How to Use Flashcards with Children



As you may know, Brainscape is among the most popular adaptive web & mobile flashcards platforms among college students, medical students, and adult learners.  The service is generally not sold in licenses to schools, but is directly adopted by these mature learners who realize that flashcards are one of the most effective ways to study.

But recently, we’ve seen an increasing number of parents and teachers discovering Brainscape as a new way to teach and engage their younger students.  This prompted us to dig further into the practice of using flashcards with children.

Flashcards for Kids

Flashcard learning for children is quite popular as a playful means to introduce children to new words, images or concepts.  The benefits of flashcards is that they make it easy to maximize the benefits of repetition and to improve kids’ important (if debated)memorization skills.

Of course, we tend to take a different approach to learning (or teaching) at different ages. Learning at a young age generally suggests the need for a more playful element, because it is not yet accompanied by the intrinsic motivations brought by schools, tests, and career prospects. The great thing about flashcards therefore is that you can introduce them to a child in fun ways, which over time might evolve into a more involved yet natural form of studying.

How to go about introducing flashcards?

As previously stated they are an all-age learning tool; even toddlers can ‘study’ with them. While the traditional format is two sides with one asking a question and the other depicting the answer, a spoken word to accompany a picture properly targets language development in younger children.

Repeating words to children so they mimic them is already the most natural form of early teaching; adding a pictorial clue offers great visual stimulation in addition to the auditory learning. When you are using flashcards with your child, you can add written words over time to help develop reading and writing comprehension. And once a child reaches a certain stage it is important to go beyond mere recognition of words and sounds and towards actual production of the word in question.

The best part is that nowadays, introducing flashcards is easier than ever thanks to digital flashcard tools.  Systems like Brainscape allow you to create (or find) online flashcards for just about any subject, so you can take them on the go with you whenever you want.


CES Schools


[cp_modal display=”inline” id=”cp_id_bceb2″][/cp_modal]


How to find or create the right flashcards? 

Online flashcards marketplaces like Brainscape can allow you to find online flashcards for just about any subject.

But flashcard creation can be a great activity for older children that helps them learn how to go about building their own learning tools later in live. It is also a first step towards learning the material that will be covered with the flashcards.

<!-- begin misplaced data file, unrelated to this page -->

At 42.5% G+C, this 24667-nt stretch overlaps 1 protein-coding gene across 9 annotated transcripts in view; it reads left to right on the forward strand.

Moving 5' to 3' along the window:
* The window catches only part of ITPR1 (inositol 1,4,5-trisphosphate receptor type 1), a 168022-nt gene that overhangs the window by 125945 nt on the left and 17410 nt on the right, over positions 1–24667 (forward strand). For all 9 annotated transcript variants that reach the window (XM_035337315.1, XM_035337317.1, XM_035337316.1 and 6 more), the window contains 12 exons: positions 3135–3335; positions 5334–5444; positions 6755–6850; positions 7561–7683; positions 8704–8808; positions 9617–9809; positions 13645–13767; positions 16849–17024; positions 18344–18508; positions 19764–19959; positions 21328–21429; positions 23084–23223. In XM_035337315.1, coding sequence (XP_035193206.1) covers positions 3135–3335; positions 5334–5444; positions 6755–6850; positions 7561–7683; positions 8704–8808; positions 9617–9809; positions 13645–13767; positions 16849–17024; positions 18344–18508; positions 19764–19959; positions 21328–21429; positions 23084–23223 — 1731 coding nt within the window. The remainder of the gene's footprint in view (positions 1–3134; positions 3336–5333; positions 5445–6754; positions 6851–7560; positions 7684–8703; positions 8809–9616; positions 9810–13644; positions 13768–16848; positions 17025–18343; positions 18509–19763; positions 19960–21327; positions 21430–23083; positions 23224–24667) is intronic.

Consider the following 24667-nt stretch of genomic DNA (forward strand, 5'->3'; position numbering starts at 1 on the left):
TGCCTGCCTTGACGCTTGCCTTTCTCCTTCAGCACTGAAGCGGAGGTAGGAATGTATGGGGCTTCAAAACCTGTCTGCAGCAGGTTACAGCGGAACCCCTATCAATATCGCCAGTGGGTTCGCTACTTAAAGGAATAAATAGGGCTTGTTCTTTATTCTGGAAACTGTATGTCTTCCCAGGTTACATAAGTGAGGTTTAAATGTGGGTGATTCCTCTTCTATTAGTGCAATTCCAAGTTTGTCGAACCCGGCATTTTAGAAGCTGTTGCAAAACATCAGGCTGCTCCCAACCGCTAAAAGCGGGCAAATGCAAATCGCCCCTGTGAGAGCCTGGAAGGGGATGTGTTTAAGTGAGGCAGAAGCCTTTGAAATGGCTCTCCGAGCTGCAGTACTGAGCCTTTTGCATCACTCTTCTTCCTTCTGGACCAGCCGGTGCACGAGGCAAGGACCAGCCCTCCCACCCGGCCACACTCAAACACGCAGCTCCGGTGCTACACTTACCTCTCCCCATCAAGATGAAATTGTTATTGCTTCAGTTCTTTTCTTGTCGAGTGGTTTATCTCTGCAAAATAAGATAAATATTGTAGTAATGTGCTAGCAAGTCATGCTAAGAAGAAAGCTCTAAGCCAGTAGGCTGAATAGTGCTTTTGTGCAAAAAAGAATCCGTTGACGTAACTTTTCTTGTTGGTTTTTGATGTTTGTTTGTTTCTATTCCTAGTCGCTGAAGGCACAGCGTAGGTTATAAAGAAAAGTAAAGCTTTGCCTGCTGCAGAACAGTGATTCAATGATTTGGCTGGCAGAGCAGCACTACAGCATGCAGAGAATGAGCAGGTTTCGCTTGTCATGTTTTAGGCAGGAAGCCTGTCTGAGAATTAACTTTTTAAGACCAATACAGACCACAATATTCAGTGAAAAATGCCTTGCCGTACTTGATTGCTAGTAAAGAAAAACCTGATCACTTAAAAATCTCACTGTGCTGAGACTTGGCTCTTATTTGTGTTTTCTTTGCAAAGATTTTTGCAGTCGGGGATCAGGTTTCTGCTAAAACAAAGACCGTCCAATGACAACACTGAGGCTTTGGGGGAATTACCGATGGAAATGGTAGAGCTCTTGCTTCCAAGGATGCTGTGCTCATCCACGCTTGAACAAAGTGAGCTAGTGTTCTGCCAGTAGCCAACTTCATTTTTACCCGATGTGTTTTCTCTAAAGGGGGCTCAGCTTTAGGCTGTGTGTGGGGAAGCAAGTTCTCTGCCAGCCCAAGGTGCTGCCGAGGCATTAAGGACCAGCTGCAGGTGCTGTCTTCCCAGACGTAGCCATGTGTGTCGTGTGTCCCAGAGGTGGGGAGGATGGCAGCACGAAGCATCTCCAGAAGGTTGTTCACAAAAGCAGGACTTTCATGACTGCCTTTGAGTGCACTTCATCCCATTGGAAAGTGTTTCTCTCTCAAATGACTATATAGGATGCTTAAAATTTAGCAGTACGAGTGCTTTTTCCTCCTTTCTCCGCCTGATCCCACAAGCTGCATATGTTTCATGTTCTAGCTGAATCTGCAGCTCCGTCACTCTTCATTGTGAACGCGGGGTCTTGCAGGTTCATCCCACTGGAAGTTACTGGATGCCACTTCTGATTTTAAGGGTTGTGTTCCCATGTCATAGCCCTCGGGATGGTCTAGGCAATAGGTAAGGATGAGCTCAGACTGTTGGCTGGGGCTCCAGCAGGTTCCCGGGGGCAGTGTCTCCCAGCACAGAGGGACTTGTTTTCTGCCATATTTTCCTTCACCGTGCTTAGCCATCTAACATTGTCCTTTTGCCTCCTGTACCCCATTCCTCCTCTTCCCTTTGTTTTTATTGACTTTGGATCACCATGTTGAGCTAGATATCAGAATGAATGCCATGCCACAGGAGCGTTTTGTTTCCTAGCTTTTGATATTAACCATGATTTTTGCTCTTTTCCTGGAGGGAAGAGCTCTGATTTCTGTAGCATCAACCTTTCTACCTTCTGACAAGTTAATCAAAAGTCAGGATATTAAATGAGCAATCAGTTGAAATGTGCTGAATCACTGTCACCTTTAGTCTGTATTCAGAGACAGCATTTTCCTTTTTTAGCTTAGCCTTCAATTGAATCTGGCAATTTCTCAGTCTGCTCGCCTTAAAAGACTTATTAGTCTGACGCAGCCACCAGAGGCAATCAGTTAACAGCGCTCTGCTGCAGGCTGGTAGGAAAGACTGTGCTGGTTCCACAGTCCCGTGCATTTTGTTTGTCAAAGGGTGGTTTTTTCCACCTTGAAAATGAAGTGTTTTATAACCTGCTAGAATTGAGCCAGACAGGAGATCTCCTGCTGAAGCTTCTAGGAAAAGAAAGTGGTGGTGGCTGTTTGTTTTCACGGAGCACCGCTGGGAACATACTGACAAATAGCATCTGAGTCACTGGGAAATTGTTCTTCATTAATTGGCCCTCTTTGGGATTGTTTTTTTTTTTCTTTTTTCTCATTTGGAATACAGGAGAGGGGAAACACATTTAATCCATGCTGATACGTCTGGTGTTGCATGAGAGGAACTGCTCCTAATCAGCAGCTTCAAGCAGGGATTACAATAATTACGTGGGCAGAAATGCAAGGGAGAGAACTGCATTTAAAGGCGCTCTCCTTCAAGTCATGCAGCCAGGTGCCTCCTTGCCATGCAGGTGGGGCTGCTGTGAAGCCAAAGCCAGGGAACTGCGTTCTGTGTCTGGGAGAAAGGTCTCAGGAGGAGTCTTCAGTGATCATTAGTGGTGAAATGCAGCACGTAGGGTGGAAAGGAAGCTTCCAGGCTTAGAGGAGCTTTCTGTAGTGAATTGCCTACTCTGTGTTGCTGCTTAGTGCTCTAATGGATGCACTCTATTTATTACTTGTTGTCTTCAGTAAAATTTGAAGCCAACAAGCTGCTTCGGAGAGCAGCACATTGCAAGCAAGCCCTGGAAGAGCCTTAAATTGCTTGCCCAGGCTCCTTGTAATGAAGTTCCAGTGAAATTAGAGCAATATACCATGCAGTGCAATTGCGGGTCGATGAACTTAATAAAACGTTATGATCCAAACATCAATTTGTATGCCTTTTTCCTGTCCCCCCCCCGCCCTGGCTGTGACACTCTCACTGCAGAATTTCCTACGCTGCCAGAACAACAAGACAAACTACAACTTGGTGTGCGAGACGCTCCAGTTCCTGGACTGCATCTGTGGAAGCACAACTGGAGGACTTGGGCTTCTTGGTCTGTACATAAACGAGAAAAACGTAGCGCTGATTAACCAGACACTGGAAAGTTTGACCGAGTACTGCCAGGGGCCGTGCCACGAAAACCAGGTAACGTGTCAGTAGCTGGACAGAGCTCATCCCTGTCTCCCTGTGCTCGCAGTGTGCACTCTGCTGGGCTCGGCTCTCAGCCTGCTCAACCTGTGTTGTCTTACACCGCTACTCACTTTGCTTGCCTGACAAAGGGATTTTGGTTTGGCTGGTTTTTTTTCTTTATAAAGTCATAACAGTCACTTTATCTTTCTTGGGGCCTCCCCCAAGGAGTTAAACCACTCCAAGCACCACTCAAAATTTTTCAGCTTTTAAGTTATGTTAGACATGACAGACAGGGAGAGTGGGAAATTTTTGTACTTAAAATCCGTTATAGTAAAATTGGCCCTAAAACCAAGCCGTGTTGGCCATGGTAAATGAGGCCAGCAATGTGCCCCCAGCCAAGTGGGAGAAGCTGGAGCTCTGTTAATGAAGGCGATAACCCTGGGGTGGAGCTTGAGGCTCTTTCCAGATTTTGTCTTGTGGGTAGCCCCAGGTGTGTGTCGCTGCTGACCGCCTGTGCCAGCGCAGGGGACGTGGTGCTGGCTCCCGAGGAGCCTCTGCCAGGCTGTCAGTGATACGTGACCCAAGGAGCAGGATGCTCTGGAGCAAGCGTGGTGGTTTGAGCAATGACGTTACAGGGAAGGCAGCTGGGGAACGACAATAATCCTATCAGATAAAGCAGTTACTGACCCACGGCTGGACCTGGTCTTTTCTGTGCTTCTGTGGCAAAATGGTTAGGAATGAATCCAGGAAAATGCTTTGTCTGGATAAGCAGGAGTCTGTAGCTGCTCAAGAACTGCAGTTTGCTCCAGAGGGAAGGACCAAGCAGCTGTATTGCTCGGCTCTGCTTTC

Children can be involved in the creation process in a number of ways: If there is no ‘required learning’ or you simply want to introduce cards as a learning game, get your child’s input on a subject to study. Once you have made a choice, get creative on the card creation process: Your child likes to draw? Allow them to draw the question side of the card. S/he’s learning to write? Help them spell out the answer. When images are involved (and they should be wherever possible, because they enhance the visual learning flashcards promote) you can pick them with your child: Find images to color in, give the child magazines/newspapers/coloring books to choose and cut out images from, add these to the flashcards.

As long as you are the primary educator and have a firm grasp of the subject matter and its boundaries, compiling flashcard material is fairly easy. Motivating a child to condense material covered in school into flashcards can be difficult, because it may seem like an arduous and too involved task.

To facilitate the evolution from voluntary (fun) learning to required flashcard learning, start small. Children in elementary school won’t need to cover complex or even very detailed material. A first project that will also encourage automatic learning is to ask your child to write down a few important words or sentences that s/he took away from that day’s (or that week’s) classes.

Over time, you will have a nice collection and a great starting point for your flashcards. When you have these pointers on what was important it will be fairly easy to add the details or expand to related concepts.

How to keep learning with flashcards interesting. 

If flashcard creation and learning is supposed to be – and stay – fun for your child, there are some easy ways to keep things interesting. Engaging the child in fast-paced quiz activities can turn flashcards into a great game with other learners, for example. When the material has been covered by all children, quiz your child with a classmate, friend or sibling to offer more enticement to remember.

The important thing is that the parent or teacher serve as the initial guide for individual or group flashcard activities, before “taking off the training wheels” and allowing the child to use the app or paper flashcards on their own.  By teaching kids how to learn deliberately, flashcards can instill good learning habits that will last a lifetime.